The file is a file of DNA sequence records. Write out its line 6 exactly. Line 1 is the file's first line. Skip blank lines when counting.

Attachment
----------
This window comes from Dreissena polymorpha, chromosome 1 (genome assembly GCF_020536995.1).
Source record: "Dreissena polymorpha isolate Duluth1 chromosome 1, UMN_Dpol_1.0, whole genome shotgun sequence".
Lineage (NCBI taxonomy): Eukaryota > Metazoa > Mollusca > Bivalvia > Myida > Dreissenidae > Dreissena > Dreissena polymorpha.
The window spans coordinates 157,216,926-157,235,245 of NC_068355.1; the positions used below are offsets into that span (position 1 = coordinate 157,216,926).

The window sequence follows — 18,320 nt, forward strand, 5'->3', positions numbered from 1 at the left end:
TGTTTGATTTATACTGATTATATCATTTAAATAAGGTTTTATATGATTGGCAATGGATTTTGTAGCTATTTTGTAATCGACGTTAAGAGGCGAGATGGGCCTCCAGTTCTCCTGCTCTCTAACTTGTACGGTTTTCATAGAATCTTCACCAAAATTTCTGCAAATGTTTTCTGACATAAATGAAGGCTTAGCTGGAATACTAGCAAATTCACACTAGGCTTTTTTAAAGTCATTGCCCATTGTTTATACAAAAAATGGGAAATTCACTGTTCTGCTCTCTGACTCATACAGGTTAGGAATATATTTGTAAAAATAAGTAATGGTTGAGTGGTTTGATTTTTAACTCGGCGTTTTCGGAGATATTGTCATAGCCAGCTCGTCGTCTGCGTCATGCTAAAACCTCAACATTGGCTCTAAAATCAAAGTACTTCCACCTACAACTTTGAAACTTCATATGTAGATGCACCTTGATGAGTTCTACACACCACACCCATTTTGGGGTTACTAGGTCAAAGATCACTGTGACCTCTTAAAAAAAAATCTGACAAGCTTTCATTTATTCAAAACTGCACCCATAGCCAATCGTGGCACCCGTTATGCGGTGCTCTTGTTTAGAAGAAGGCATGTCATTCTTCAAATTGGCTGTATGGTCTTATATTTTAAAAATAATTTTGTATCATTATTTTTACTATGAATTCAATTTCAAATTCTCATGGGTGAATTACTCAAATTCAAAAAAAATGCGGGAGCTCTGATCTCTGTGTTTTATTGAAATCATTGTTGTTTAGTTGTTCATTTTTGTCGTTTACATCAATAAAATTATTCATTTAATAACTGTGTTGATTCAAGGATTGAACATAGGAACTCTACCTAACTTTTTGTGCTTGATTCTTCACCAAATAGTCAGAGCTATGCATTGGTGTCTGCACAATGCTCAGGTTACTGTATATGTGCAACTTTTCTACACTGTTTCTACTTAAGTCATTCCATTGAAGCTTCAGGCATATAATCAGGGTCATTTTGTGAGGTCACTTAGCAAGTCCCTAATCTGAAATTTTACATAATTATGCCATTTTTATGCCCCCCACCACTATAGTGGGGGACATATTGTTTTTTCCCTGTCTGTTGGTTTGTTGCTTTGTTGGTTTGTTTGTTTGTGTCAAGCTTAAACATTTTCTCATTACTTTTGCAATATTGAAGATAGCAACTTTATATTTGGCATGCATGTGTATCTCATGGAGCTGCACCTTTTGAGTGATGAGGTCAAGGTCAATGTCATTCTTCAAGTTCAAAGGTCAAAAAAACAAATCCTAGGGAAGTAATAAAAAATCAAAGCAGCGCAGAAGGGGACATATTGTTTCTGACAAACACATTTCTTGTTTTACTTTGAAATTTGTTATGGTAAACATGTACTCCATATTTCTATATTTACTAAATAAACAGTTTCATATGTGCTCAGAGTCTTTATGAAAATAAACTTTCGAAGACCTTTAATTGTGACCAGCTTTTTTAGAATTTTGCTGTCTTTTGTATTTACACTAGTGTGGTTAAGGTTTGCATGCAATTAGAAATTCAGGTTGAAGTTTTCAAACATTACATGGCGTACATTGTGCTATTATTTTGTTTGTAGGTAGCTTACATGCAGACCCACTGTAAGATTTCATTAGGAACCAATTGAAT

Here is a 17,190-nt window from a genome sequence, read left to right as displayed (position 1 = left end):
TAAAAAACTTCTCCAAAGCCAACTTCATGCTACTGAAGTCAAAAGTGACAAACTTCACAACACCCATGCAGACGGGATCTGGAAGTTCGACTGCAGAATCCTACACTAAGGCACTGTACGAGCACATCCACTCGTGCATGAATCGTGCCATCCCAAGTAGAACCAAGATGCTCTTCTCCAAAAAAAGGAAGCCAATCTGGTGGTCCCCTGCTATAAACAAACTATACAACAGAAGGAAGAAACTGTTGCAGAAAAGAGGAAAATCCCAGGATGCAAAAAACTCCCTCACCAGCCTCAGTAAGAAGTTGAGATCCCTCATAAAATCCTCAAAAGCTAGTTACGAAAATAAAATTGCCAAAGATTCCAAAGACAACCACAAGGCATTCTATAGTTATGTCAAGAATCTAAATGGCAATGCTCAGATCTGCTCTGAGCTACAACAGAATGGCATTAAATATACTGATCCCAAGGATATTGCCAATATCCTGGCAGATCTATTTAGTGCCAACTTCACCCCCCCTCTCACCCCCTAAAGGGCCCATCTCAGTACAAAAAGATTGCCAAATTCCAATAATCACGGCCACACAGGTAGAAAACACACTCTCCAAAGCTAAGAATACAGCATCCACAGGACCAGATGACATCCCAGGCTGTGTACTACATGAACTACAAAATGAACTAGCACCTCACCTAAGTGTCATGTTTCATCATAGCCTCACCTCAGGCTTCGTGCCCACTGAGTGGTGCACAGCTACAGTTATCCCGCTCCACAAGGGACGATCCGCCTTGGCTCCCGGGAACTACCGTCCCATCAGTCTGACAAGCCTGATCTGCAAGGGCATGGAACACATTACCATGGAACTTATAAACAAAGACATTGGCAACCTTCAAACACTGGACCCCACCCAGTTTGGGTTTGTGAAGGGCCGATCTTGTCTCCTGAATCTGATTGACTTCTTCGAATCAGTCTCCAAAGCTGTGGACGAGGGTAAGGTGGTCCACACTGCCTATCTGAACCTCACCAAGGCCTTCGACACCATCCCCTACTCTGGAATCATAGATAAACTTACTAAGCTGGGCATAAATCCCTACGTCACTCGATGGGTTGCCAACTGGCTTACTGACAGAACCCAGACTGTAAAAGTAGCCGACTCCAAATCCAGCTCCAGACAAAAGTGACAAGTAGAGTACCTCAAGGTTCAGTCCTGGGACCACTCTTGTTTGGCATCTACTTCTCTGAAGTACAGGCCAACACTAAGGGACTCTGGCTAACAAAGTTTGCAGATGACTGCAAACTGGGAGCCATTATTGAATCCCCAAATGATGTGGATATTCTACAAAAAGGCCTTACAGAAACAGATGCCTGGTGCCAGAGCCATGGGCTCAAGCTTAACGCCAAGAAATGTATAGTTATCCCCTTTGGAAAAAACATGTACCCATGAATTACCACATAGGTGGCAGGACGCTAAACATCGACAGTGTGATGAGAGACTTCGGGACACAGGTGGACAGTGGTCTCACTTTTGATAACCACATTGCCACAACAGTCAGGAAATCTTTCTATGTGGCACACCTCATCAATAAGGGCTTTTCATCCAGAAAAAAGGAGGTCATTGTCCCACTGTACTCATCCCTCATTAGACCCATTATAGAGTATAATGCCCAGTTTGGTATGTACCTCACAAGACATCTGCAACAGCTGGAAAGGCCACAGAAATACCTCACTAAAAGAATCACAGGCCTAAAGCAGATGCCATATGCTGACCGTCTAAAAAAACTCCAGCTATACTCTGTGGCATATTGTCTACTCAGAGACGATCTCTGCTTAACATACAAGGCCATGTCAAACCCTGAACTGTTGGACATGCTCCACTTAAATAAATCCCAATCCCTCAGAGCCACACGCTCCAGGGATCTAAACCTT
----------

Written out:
TGTTTGATTTATACTGATTATATCATTTAAATAAGGTTTTATATGATTGGCAATGGATTTTGTAGCTATTTTGTAATCGACGTTAAGAGGCGAGATGGGCCTCCAGTTCTCCTGCTCTCTAACTTGTACGGTTTTCATAGAATCTTCACCAAAATTTCTGCAAATGTTTTCTGACATAAATGAAGGCTTAGCTGGAATACTAGCAAATTCACACTAGGCTTTTTTAAAGTCATTGCCCATTGTTTATACAAAAAATGGGAAATTCACTGTTCTGCTCTCTGACTCATACAGGTTAGGAATATATTTGTAAAAATAAGTAATGGTTGAGTGGTTTGATTTTTAACTCGGCGTTTTCGGAGATATTGTCATAGCCAGCTCGTCGTCTGCGTCATGCTAAAACCTCAACATTGGCTCTAAAATCAAAGTACTTCCACCTACAACTTTGAAACTTCATATGTAGATGCACCTTGATGAGTTCTACACACCACACCCATTTTGGGGTTACTAGGTCAAAGATCACTGTGACCTCTTAAAAAAAAATCTGACAAGCTTTCATTTATTCAAAACTGCACCCATAGCCAATCGTGGCACCCGTTATGCGGTGCTCTTGTTTAGAAGAAGGCATGTCATTCTTCAAATTGGCTGTATGGTCTTATATTTTAAAAATAATTTTGTATCATTATTTTTACTATGAATTCAATTTCAAATTCTCATGGGTGAATTACTCAAATTCAAAAAAAATGCGGGAGCTCTGATCTCTGTGTTTTATTGAAATCATTGTTGTTTAGTTGTTCATTTTTGTCGTTTACATCAATAAAATTATTCATTTAATAACTGTGTTGATTCAAGGATTGAACATAGGAACTCTACCTAACTTTTTGTGCTTGATTCTTCACCAAATAGTCAGAGCTATGCATTGGTGTCTGCACAATGCTCAGGTTACTGTATATGTGCAACTTTTCTACACTGTTTCTACTTAAGTCATTCCATTGAAGCTTCAGGCATATAATCAGGGTCATTTTGTGAGGTCACTTAGCAAGTCCCTAATCTGAAATTTTACATAATTATGCCATTTTTATGCCCCCCACCACTATAGTGGGGGACATATTGTTTTTTCCCTGTCTGTTGGTTTGTTGCTTTGTTGGTTTGTTTGTTTGTGTCAAGCTTAAACATTTTCTCATTACTTTTGCAATATTGAAGATAGCAACTTTATATTTGGCATGCATGTGTATCTCATGGAGCTGCACCTTTTGAGTGATGAGGTCAAGGTCAATGTCATTCTTCAAGTTCAAAGGTCAAAAAAACAAATCCTAGGGAAGTAATAAAAAATCAAAGCAGCGCAGAAGGGGACATATTGTTTCTGACAAACACATTTCTTGTTTTACTTTGAAATTTGTTATGGTAAACATGTACTCCATATTTCTATATTTACTAAATAAACAGTTTCATATGTGCTCAGAGTCTTTATGAAAATAAACTTTCGAAGACCTTTAATTGTGACCAGCTTTTTTAGAATTTTGCTGTCTTTTGTATTTACACTAGTGTGGTTAAGGTTTGCATGCAATTAGAAATTCAGGTTGAAGTTTTCAAACATTACATGGCGTACATTGTGCTATTATTTTGTTTGTAGGTAGCTTACATGCAGACCCACTGTAAGATTTCATTAGGAACCAATTGAAT